Borrowing from Mark Rose, Liang shows how, in the Middle Ages, the owner of a manuscript was understood to possess the right to grant permission to copy it, and this was a right that could be exploited, as it was, for example, by those monasteries that regularly charged a fee for permission to copy one of their books. This was somewhat similar to copyright royalty with the crucial difference that the book-owner’s property was not a right in the text as such but in the manuscript as a physical object made of ink and parchment. The value provided by the monastery and the reason for their charging for their copy fee did not emerge just from the existence of the copy alone, but also from the fact that each monastery also had their unique elements in the form of the annotations, the commentary, corrections, which only the particular monastery’s copy might contain. The very act of copying and possession made you the author of that text and also the owner of the book.[4] The author was not only the reclusive solitary figure that coins the first word but the various scribes, writers, annotators and litterateurs who offered changes, as well as helped in distribution and copying.[5]

So, while the popular account of preprint cultures is of slavish copying by scribes, the story turns out to be slightly more complicated. Acting as annotators, compilers, and correctors, medieval book owners and scribes actively shaped the texts they read. For example, they might choose to leave out some of the Canterbury Tales, or contribute one of their own. They might correct Chaucer’s versification every now and then. They might produce whole new drafts of Chaucer by combining one or more of his published versions with others. And these were all legitimate, acceptable and engaged forms of authorship. While this activity of average or amateur readers differs in scale and quality from Chaucer’s work, it opens us to new questions of the relationship between author, text, and reader in the Middle Ages, and also what it may mean to understand contemporary practices of knowledge and cultural creation.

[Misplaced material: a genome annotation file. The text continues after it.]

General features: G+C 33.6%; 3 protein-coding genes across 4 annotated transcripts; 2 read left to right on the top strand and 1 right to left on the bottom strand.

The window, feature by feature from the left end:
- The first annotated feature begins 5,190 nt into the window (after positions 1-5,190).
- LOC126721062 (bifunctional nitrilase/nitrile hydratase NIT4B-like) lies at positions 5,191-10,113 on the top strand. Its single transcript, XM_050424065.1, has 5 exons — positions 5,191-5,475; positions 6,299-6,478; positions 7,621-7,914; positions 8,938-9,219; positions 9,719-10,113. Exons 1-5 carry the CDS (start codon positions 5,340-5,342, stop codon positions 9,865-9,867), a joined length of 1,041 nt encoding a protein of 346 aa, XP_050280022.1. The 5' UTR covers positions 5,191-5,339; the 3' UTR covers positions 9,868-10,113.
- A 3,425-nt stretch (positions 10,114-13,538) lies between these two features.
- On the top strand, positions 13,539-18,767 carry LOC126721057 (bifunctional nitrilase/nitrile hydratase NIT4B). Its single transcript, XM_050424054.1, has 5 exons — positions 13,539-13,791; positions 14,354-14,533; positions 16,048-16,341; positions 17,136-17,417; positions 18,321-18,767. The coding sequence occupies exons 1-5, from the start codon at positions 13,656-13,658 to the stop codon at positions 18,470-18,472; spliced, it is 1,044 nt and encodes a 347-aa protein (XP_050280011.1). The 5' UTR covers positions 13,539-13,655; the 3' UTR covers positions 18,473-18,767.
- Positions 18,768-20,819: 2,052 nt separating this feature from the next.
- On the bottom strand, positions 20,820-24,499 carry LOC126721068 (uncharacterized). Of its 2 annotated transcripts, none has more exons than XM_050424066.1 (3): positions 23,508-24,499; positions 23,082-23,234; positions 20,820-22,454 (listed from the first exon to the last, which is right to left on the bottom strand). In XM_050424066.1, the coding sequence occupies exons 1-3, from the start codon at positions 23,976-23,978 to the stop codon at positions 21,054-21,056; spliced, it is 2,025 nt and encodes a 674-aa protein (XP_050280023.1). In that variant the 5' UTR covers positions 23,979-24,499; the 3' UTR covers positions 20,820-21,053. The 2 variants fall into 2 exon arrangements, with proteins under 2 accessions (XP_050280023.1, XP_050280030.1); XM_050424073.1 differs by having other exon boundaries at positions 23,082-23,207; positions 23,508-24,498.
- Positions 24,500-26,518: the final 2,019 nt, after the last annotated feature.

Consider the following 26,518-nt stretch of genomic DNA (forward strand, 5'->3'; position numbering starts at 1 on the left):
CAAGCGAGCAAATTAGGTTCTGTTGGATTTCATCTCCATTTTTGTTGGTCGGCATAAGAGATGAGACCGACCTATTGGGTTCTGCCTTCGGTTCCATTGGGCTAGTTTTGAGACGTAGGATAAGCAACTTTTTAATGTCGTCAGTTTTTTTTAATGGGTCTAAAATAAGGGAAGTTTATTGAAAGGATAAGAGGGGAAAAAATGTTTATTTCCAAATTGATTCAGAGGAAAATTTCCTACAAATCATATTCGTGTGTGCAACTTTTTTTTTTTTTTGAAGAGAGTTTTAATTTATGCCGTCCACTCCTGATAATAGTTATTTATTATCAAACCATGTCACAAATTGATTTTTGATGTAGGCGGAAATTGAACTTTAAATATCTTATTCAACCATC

Scribes and readers responded to Chaucer, Langland, and others, not by slavishly copying, canonizing, or passively receiving their texts, but by reworking them as creative readers. In doing so, they continue and contribute to the great layers of intertextual conversation that made the work of these now canonical authors relevant, interesting, and, fundamentally, possible. Similar debates surround the attribution of authorship to William Shakespeare for his work. Literary historians have periodically made claims that Shakespeare’s plays were written by the then court poet Ben Jonson, that Shakespeare’s plays were written by Christopher Marlowe, who is considered to be his arch enemy, that Shakespeare’s plays were written by another man named Shakespeare, and not the Shakespeare we think we know. At the basis of these arguments was the idea that the plays were designed not to be written but be performed and that in the lively rendering of the play, between different actors and producers, the original text changed. Interestingly, the Shakespearean technique of ‘asides’ and ‘taking the audience into confidence’ was actually a way of inviting the audience to not only receive the story but to read it differently, and edit it with their response to it.

This invitation was accepted by late Elizabethans who took great pleasure in seeing the same play multiple times to see how it has changed in the performance. Moreover, as multiple copies of the same manuscript started appearing in the living public, along with the actors and the producers, the readers also took great pleasure in creating copies of the takes that drastically cut, expand, edit and otherwise Shakespeare’s plays.[6]

This activity goes beyond the mechanics of audience reception and looks at the plays as a collaborative effort which gets glossed over in the making of the authoritative folios which looked upon all such interventions as anomalies to the text. Before the fixity of text, there was a possibility to think of the text not as a finished product but a work in progress that elicits new responses, meanings and forms through its engagement with the audience. Moreover, the audience, in their rights of consumption, also seemed to possess the right to edit, change and circulate the text. They were the original jesters, pranksters and clowns, who, in their playful response to the text, constructed it to respond to their contexts and traditions. This sounds a lot like the debates we are experiencing on YouTube videos where the readers respond in kind to the poetics of reading and composing within which the YouTube videos operate.